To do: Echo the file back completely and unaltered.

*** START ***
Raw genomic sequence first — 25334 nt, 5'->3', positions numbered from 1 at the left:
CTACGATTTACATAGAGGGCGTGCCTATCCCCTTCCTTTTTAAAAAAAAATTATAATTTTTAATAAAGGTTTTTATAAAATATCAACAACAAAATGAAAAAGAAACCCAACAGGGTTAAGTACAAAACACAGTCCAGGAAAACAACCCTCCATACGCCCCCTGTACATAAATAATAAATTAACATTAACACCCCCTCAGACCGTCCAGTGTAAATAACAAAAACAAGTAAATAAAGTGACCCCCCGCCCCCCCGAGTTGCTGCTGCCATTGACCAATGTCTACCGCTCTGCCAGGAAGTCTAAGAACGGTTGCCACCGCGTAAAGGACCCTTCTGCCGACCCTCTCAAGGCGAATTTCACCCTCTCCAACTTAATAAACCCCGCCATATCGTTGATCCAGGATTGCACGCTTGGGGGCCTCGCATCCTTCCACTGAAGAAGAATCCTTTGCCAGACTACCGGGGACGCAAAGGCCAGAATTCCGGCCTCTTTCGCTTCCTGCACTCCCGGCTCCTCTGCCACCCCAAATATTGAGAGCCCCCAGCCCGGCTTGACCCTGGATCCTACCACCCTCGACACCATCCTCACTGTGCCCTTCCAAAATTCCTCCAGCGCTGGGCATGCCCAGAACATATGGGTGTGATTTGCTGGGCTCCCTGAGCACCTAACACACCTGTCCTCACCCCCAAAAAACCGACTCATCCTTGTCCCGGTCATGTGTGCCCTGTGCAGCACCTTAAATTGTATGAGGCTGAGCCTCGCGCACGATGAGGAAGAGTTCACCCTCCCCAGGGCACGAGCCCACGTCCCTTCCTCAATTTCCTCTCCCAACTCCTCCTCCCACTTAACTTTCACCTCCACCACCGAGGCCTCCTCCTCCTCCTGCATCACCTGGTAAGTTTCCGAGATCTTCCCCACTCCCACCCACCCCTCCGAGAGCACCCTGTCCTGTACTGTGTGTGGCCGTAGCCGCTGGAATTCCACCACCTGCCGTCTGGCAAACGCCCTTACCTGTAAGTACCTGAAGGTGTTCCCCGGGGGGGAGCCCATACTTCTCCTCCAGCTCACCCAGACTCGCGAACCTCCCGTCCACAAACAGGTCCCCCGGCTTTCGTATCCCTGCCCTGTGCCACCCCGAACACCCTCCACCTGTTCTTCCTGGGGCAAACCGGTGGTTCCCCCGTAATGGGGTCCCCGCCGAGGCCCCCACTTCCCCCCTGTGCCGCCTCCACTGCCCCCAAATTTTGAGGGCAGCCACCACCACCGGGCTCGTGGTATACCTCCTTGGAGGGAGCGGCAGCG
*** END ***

Raw genomic sequence first — 25334 nt, 5'->3', positions numbered from 1 at the left:
CTACGATTTACATAGAGGGCGTGCCTATCCCCTTCCTTTTTAAAAAAAAATTATAATTTTTAATAAAGGTTTTTATAAAATATCAACAACAAAATGAAAAAGAAACCCAACAGGGTTAAGTACAAAACACAGTCCAGGAAAACAACCCTCCATACGCCCCCTGTACATAAATAATAAATTAACATTAACACCCCCTCAGACCGTCCAGTGTAAATAACAAAAACAAGTAAATAAAGTGACCCCCCGCCCCCCCGAGTTGCTGCTGCCATTGACCAATGTCTACCGCTCTGCCAGGAAGTCTAAGAACGGTTGCCACCGCGTAAAGGACCCTTCTGCCGACCCTCTCAAGGCGAATTTCACCCTCTCCAACTTAATAAACCCCGCCATATCGTTGATCCAGGATTGCACGCTTGGGGGCCTCGCATCCTTCCACTGAAGAAGAATCCTTTGCCAGACTACCGGGGACGCAAAGGCCAGAATTCCGGCCTCTTTCGCTTCCTGCACTCCCGGCTCCTCTGCCACCCCAAATATTGAGAGCCCCCAGCCCGGCTTGACCCTGGATCCTACCACCCTCGACACCATCCTCACTGTGCCCTTCCAAAATTCCTCCAGCGCTGGGCATGCCCAGAACATATGGGTGTGATTTGCTGGGCTCCCTGAGCACCTAACACACCTGTCCTCACCCCCAAAAAACCGACTCATCCTTGTCCCGGTCATGTGTGCCCTGTGCAGCACCTTAAATTGTATGAGGCTGAGCCTCGCGCACGATGAGGAAGAGTTCACCCTCCCCAGGGCACGAGCCCACGTCCCTTCCTCAATTTCCTCTCCCAACTCCTCCTCCCACTTAACTTTCACCTCCACCACCGAGGCCTCCTCCTCCTCCTGCATCACCTGGTAAGTTTCCGAGATCTTCCCCACTCCCACCCACCCCTCCGAGAGCACCCTGTCCTGTACTGTGTGTGGCCGTAGCCGCTGGAATTCCACCACCTGCCGTCTGGCAAACGCCCTTACCTGTAAGTACCTGAAGGTGTTCCCCGGGGGGGAGCCCATACTTCTCCTCCAGCTCACCCAGACTCGCGAACCTCCCGTCCACAAACAGGTCCCCCGGCTTTCGTATCCCTGCCCTGTGCCACCCCGAACACCCTCCACCTGTTCTTCCTGGGGCAAACCGGTGGTTCCCCCGTAATGGGGTCCCCGCCGAGGCCCCCACTTCCCCCCTGTGCCGCCTCCACTGCCCCCAAATTTTGAGGGCAGCCACCACCACCGGGCTCGTGGTATACCTCCTTGGAGGGAGCGGCAGCG